I don't think any barrel needs to be broken in for accuracy.
I asked Sierra Bullets' ballistics manager decades ago about that for their match-grade rifle and pistol barrels used to test their bullets for accuracy. He said there was no significant difference in accuracy across the first few dozen, few hundred or few thousand of rounds fired. They all did loose a tiny bit of accuracy after about 2/3rds of the expected barrel life in rounds fired was met, but it was only about 10% to 15%; barely enough to be noticable.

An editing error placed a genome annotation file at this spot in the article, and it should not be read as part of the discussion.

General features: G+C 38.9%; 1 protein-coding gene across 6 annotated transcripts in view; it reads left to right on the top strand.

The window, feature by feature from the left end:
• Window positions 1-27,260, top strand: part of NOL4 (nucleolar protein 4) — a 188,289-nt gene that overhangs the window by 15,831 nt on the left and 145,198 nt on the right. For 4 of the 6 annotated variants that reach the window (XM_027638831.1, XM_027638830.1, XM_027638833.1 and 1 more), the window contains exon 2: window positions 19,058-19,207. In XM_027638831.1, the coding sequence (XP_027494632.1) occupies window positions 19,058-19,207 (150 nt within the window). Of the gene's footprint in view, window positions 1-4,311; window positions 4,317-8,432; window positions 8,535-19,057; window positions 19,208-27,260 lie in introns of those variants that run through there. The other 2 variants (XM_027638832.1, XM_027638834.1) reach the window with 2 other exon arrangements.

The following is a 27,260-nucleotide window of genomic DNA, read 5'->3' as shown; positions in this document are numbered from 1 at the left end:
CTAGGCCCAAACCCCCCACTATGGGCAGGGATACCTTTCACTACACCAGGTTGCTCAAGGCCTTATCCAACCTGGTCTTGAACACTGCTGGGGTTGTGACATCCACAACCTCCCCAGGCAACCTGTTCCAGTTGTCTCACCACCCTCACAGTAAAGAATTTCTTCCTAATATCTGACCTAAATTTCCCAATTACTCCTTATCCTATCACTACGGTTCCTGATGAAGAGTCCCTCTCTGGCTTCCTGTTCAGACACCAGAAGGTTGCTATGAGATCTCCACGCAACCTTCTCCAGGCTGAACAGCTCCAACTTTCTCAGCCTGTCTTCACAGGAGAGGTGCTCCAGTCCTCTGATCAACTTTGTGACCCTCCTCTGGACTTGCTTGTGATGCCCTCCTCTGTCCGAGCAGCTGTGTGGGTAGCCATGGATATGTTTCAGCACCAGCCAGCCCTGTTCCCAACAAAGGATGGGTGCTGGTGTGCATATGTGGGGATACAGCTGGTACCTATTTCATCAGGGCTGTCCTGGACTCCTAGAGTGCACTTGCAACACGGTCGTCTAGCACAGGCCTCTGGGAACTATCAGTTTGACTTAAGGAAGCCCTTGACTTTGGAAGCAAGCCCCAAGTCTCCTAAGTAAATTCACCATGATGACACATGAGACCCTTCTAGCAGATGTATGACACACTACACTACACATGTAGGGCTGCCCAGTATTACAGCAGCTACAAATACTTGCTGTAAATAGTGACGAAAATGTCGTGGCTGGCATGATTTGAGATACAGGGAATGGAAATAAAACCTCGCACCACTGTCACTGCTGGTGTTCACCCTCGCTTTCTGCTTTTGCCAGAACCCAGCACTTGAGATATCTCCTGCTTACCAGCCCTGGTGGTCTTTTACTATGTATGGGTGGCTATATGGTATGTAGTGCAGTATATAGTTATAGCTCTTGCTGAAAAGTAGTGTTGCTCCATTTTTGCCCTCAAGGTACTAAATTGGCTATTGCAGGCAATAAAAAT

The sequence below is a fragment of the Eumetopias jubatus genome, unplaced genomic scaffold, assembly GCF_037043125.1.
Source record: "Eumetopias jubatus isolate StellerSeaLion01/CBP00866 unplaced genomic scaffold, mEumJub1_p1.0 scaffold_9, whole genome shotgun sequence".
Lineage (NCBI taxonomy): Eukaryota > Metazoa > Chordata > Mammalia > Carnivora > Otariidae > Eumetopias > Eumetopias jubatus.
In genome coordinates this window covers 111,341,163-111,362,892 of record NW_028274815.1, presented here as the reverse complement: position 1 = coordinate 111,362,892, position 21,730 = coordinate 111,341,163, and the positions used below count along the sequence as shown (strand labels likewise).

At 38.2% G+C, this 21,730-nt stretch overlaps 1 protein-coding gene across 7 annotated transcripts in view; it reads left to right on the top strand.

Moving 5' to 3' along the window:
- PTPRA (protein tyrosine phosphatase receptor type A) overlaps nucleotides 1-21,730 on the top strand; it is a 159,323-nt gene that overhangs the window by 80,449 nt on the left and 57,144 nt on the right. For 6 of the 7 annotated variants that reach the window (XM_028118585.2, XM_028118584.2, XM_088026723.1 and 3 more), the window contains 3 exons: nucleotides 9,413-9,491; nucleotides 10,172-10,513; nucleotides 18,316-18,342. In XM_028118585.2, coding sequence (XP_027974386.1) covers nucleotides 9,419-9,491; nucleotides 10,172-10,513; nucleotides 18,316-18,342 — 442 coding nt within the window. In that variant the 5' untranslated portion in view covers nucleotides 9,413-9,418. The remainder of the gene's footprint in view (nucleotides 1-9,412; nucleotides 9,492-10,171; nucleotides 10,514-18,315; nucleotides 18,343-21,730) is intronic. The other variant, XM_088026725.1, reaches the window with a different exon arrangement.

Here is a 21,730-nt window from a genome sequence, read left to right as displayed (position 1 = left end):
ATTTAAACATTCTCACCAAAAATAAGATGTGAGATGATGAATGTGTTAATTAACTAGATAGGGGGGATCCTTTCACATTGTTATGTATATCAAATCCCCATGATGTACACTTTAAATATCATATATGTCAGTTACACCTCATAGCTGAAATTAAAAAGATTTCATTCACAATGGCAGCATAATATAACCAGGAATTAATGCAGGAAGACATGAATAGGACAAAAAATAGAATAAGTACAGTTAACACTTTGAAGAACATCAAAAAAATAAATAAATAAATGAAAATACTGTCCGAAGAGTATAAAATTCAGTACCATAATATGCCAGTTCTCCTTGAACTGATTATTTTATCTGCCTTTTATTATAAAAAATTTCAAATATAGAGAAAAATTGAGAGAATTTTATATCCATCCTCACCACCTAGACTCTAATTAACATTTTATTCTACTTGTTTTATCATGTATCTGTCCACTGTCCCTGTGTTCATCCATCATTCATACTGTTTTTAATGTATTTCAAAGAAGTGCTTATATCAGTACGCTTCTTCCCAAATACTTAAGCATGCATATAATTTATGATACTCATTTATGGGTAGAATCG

A friend was a NRA National Pistol Champion holding several records and his comments were the same on breaking in barrels. He said to just shoot the darned things. Nobody's gonna be able to tell when a pistol barrel has an accuracy change of a dozen percentage points either way; better or worse. Nobody holds and shoots pistols good enough to tell.
One needs to shoot test groups having at least 50 shots for them to be statistically significant anyway. If one does do that, twice, and both groups are not the same size, then they've not shot enough shots per group to get valid data.
US Navy Distinguished Marksman Badge 153
Former USA Palma Team Member
NRA High Power Long Range High Master
NRA Smallbore Prone Master
Last edited by Bart B.; January 11, 2013 at 07:50 AM.